Throughout the Democratic primary, Barnes remained the frontrunner. The state’s first Black lieutenant governor, Barnes frequently drew comparisons to former President Barack Obama for his potential to make history again—he would have been Wisconsin’s first Black senator—but also for his ability to appeal to a multiracial coalition of working-class people.
His record also included potential drawbacks. While serving in the state assembly, Barnes built a reputation as a staunch progressive, particularly on criminal justice issues. His sponsorship of a plan to end cash bail became an especially salient campaign issue last year after a man released on bail killed six by driving his car through the Waukesha Christmas parade. Barnes argued that his proposed bail reforms would have kept the perpetrator in jail, but Republicans pounced anyway. They also highlighted his history of questioning police budgets and a photo of Barnes holding an “Abolish ICE” T-shirt. His campaign insisted Barnes did not support defunding the police or abolishing U.S. Immigration and Customs Enforcement.
Among Barnes’ progressive allies, there’s a sense that national Democratic strategists and donors may have supported Barnes, but that their support was halfhearted, because they viewed his past statements on criminal justice as major liabilities. In the weeks ahead of Election Day, the pessimism around Barnes’ chances grew, with some Democrats privately predicting he could lose badly.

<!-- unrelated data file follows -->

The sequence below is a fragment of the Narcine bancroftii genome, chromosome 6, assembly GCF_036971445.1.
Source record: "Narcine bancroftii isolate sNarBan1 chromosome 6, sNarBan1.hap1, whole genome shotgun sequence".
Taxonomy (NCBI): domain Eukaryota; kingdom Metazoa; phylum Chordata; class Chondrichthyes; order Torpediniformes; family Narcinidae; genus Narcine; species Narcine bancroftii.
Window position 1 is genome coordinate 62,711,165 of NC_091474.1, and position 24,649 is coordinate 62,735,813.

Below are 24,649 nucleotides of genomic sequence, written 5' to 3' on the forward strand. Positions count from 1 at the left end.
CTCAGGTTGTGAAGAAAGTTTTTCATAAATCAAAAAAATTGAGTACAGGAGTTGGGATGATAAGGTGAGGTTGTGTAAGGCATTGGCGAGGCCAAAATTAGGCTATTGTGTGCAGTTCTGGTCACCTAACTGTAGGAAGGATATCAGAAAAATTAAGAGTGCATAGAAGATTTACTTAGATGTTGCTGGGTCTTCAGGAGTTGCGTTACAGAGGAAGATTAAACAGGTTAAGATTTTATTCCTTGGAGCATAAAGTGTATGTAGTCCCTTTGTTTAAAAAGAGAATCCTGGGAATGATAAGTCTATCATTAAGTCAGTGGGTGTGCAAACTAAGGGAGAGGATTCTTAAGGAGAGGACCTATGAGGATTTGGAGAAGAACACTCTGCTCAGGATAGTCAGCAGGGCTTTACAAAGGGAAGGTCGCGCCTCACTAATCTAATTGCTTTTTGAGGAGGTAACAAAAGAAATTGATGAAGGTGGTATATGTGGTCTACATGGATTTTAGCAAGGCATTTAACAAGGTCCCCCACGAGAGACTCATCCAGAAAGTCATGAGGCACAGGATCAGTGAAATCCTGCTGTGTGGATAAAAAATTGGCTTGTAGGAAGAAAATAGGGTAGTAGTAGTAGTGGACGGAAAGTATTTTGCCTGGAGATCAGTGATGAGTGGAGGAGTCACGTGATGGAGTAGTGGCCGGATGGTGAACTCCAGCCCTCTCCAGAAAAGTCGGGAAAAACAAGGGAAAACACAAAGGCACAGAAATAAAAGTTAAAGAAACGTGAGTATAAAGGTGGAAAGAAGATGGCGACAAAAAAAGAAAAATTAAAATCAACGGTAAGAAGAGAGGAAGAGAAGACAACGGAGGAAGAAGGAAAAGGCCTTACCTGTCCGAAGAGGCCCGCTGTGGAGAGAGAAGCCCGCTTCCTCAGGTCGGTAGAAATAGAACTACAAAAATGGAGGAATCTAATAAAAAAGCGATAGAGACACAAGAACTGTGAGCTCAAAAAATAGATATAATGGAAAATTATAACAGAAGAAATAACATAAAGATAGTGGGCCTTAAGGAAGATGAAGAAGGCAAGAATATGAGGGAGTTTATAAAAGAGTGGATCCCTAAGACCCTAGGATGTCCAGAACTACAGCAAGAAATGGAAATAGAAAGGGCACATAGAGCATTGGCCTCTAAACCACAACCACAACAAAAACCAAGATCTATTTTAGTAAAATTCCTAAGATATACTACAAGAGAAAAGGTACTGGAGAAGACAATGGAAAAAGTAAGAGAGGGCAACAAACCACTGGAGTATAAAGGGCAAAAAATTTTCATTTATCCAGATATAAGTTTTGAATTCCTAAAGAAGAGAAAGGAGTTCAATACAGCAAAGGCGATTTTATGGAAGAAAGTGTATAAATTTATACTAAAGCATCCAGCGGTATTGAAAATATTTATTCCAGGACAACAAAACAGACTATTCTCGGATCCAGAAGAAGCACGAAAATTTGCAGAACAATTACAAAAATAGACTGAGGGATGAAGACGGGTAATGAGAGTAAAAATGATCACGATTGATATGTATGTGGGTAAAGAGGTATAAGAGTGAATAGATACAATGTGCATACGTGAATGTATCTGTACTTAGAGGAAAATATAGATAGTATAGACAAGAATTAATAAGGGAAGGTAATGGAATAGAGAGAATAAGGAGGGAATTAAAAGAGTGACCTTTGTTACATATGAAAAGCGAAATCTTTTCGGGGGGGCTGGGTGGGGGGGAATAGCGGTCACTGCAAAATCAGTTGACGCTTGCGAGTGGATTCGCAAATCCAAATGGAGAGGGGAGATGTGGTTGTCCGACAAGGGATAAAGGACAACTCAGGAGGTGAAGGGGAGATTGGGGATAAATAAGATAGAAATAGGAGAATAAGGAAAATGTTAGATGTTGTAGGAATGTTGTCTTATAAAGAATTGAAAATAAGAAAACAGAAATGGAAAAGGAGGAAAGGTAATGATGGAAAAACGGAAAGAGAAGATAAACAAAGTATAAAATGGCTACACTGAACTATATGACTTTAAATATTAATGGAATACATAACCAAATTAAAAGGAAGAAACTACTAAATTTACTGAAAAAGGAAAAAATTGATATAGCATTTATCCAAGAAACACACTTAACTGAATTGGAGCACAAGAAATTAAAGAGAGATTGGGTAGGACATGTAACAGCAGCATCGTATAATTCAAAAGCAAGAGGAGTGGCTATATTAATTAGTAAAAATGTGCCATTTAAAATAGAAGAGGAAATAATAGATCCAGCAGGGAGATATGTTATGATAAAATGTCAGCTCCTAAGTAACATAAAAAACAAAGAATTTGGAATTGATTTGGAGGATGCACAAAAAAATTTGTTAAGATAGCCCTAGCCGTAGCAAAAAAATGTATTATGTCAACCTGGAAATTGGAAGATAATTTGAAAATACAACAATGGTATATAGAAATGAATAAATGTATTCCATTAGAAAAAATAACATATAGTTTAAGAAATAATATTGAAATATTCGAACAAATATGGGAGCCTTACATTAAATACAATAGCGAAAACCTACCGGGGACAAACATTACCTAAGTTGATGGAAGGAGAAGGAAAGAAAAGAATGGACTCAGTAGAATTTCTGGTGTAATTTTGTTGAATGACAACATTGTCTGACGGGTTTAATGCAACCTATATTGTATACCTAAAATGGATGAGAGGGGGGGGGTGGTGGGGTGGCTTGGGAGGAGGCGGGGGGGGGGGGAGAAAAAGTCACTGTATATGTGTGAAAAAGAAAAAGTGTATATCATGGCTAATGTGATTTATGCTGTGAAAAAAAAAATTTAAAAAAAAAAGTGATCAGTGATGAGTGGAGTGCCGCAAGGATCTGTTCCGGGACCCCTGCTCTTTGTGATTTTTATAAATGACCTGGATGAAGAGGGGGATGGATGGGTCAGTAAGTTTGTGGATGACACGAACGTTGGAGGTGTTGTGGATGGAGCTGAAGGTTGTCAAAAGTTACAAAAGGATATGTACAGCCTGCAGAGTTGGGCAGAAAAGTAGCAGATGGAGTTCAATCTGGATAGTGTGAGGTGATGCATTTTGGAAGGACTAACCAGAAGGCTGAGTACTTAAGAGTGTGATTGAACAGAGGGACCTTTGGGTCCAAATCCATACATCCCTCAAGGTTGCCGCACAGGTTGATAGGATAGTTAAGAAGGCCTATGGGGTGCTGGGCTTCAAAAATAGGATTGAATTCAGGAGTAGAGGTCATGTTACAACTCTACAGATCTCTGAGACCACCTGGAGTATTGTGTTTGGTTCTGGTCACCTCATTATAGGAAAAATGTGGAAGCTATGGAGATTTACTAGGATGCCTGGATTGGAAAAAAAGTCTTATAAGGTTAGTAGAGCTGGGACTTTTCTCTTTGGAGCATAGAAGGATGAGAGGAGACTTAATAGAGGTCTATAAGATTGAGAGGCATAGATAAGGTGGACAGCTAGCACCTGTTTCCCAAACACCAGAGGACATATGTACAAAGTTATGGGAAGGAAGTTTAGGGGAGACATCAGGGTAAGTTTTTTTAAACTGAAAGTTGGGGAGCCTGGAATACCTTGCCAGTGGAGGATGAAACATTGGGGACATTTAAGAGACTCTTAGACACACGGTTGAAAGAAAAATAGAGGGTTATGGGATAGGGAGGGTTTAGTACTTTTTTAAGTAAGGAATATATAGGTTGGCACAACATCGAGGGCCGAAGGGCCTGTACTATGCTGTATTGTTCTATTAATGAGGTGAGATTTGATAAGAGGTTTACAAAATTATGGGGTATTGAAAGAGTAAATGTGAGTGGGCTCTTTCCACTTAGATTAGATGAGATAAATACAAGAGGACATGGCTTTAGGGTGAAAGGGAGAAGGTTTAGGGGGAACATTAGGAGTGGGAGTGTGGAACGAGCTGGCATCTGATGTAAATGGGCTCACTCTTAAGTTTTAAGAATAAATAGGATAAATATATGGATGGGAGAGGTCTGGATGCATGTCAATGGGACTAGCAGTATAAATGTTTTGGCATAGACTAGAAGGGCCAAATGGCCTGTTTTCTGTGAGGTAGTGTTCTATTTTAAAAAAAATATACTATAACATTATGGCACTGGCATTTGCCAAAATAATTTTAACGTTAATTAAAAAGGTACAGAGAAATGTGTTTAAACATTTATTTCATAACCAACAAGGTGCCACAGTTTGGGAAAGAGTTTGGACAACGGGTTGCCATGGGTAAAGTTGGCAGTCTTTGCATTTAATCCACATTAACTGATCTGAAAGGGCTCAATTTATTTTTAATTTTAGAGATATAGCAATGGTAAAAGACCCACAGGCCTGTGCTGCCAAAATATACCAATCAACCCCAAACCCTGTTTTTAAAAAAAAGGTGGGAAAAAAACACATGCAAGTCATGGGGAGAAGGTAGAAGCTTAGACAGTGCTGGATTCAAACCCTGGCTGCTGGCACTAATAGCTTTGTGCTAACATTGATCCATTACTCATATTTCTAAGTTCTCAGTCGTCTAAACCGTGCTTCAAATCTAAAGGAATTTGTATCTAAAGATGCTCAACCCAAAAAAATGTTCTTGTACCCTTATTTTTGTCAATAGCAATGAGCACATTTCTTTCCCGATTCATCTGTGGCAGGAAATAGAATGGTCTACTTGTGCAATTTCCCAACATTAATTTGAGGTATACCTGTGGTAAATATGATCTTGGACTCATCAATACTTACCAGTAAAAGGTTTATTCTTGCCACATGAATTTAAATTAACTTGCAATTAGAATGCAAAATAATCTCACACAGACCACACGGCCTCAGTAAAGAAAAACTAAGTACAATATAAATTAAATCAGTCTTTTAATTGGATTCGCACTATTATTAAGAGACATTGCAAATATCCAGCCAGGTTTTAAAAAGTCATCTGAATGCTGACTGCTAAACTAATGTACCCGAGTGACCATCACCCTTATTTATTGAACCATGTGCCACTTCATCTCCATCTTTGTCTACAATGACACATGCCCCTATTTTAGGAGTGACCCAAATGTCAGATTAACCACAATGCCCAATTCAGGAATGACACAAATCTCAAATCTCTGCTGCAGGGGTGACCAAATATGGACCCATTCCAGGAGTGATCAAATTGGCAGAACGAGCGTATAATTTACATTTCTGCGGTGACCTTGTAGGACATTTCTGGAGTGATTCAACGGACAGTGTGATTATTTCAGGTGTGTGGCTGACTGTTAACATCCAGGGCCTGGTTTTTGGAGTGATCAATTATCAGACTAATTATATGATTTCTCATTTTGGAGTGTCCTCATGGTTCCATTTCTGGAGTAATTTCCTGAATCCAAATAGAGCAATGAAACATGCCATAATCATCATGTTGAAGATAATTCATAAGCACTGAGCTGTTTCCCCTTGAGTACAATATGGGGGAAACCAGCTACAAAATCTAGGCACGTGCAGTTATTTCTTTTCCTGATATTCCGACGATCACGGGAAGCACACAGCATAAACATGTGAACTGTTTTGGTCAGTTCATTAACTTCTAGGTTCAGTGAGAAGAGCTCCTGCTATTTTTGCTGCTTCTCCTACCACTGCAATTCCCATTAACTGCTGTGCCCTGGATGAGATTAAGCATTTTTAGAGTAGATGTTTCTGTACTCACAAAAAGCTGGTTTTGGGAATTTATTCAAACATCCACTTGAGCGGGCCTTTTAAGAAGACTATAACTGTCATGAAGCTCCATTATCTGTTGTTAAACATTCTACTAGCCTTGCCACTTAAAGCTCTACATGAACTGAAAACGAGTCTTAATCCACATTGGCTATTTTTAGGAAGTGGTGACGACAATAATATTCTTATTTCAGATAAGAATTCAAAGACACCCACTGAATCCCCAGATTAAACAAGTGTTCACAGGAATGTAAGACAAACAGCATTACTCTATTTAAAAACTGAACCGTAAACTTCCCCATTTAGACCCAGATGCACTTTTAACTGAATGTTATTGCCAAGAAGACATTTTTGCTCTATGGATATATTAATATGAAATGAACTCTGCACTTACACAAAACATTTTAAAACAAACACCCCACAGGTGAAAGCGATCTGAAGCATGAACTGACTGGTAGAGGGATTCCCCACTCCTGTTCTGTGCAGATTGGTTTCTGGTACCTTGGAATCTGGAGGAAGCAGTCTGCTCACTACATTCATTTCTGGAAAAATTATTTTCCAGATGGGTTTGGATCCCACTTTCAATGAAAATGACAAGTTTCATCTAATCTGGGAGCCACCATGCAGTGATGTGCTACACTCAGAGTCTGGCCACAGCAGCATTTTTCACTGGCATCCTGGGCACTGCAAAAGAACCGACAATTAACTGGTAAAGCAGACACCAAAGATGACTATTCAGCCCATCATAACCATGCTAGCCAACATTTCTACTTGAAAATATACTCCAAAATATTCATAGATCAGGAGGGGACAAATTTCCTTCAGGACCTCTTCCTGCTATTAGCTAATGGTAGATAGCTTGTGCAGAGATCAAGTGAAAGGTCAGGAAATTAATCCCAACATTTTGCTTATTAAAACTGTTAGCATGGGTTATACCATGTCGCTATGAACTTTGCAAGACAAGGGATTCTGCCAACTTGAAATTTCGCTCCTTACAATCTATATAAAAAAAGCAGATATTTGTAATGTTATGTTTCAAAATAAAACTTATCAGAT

“The takeaway to me is to not pay attention to garbage partisan polls from the right,” Wikler says.
Maurice Mitchell, the national director of the Working Families Party, argues that those Democrats who painted Barnes as too progressive didn’t support him strongly enough in the aftermath of the primary, a lack of enthusiasm that dampened efforts to get deep-pocketed donors to spend what was needed on his behalf in Wisconsin.
“We have to invest in our young talent,” Mitchell says. “When Mandela is one of the more talented voices in the Democratic Party, this was the opportunity to show full investment, and it was a missed opportunity.”
Apart from their efforts protecting incumbents, Democrats made their most significant investments last year in Pennsylvania, where John Fetterman flipped a Senate seat. He did so despite a criminal justice record that Republicans portrayed as prioritizing the treatment of criminals over public safety—the very same attack that stymied Barnes.
To be clear, national Democrats also put lots of money into helping Barnes win. After Fetterman, Barnes was the non-incumbent who got the most outside spending. Senate Majority PAC, which is affiliated with Schumer, and other affiliates invested over $40 million in paid media and field work in the race, starting attacks against Johnson early in the year and outspending its Republican counterpart during the general election period. But according to data provided by the Barnes campaign, that dynamic shifted drastically in September, when outside spending on ads attacking Barnes dwarfed outside spending on anti-Johnson ads, largely thanks to Johnson’s wealthy backers.
One Wisconsin political strategist noted to TIME that John Stocks, a former executive director of the National Education Association who now advises some of the country’s wealthiest left-of-center donors on which candidates to support, did not push donors to invest in Barnes. But Wikler disputed that characterization. Stocks declined to comment.